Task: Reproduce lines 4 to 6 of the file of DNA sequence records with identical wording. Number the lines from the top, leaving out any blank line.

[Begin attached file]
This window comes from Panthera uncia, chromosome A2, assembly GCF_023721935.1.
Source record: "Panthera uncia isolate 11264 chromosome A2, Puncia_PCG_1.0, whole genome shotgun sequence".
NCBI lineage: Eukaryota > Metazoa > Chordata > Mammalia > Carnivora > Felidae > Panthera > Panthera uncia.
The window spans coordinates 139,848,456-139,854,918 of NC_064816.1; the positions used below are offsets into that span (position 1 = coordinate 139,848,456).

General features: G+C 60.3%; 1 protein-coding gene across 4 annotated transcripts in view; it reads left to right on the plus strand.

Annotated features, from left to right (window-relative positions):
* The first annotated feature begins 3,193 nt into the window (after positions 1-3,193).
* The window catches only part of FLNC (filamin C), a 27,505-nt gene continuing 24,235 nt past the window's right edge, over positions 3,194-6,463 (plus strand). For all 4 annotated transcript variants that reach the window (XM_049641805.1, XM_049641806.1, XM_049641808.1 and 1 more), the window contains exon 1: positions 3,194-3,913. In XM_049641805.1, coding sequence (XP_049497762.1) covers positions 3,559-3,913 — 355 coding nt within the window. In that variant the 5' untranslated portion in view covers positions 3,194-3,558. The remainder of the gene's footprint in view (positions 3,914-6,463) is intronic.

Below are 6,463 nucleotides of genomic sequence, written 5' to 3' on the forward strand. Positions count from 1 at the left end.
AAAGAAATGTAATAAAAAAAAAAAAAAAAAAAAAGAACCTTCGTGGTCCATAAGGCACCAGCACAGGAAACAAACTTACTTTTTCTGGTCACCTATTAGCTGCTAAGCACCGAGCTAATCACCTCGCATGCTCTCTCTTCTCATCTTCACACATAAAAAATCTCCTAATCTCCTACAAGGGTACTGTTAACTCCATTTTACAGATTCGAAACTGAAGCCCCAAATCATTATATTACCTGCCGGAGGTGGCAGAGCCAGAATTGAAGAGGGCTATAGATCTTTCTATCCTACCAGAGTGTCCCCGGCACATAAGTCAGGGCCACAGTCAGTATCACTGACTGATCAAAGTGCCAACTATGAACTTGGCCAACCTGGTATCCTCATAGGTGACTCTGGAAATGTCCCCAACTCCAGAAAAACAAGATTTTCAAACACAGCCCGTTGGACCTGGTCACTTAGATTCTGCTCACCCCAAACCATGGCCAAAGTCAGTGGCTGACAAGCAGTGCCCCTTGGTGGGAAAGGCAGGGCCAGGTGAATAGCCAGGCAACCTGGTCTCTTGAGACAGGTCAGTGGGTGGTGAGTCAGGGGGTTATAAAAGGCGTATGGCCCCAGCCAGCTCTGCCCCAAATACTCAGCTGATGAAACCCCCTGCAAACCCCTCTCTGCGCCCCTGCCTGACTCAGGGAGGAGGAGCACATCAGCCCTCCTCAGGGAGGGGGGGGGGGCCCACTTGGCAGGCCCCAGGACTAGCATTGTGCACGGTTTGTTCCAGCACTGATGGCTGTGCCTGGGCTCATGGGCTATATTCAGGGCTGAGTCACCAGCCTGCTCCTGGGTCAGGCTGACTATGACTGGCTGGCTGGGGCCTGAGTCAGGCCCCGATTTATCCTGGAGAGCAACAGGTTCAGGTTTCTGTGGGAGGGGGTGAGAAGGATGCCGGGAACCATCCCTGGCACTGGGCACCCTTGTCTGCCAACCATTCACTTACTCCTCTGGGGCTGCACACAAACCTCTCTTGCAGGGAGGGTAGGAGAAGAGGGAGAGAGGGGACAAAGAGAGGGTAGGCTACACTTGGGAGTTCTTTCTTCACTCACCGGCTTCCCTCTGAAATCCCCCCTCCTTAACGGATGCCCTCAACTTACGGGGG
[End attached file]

The window spans coordinates 139,848,456-139,854,918 of NC_064816.1; the positions used below are offsets into that span (position 1 = coordinate 139,848,456).

General features: G+C 60.3%; 1 protein-coding gene across 4 annotated transcripts in view; it reads left to right on the plus strand.

Annotated features, from left to right (window-relative positions):